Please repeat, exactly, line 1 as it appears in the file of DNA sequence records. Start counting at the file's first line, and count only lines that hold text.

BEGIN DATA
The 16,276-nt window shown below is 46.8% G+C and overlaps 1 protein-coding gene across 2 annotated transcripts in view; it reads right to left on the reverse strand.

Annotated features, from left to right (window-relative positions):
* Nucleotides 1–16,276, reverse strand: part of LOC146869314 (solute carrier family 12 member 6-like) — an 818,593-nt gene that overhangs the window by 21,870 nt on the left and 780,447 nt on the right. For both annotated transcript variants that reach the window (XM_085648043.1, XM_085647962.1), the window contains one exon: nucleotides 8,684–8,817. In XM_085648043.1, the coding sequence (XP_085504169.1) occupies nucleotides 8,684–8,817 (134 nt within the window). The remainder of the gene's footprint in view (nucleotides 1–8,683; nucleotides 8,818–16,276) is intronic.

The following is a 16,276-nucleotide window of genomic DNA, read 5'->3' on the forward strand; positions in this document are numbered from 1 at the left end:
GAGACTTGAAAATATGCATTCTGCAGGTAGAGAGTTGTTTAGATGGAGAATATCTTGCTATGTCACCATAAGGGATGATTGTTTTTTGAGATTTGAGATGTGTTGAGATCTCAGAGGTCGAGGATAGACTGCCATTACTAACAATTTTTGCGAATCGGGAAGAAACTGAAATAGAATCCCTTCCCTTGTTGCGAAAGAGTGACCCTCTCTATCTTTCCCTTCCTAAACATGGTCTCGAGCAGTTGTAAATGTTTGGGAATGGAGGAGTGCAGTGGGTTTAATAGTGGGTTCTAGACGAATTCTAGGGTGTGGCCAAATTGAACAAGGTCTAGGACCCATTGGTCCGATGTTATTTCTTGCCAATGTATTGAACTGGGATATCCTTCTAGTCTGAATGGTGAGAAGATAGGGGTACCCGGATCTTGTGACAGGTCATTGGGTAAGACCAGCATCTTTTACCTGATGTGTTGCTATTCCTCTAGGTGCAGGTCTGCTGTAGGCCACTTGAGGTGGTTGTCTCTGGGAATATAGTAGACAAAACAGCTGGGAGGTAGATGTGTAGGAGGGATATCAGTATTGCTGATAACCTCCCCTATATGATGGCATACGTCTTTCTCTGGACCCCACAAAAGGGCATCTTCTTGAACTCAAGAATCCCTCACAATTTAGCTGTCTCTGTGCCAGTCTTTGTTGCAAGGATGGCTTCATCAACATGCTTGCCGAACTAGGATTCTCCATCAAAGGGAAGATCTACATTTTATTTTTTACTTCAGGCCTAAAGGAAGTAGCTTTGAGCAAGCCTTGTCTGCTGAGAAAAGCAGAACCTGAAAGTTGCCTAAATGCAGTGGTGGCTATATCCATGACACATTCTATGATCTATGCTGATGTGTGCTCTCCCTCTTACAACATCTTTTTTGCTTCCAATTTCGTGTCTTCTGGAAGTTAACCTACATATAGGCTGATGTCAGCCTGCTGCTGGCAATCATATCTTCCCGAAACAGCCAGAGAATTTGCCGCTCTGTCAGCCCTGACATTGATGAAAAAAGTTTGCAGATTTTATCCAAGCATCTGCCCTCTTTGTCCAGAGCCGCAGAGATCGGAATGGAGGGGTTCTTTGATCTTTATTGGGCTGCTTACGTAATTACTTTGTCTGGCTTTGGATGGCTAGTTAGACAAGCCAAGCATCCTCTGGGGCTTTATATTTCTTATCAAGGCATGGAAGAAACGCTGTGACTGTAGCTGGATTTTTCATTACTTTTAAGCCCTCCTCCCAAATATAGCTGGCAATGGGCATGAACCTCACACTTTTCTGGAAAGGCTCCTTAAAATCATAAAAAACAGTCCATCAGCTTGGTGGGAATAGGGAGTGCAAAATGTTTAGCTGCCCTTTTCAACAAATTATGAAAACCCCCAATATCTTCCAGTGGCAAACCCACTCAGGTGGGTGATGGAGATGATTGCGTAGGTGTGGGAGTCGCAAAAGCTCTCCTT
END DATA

The 16,276-nt window shown below is 46.8% G+C and overlaps 1 protein-coding gene across 2 annotated transcripts in view; it reads right to left on the reverse strand.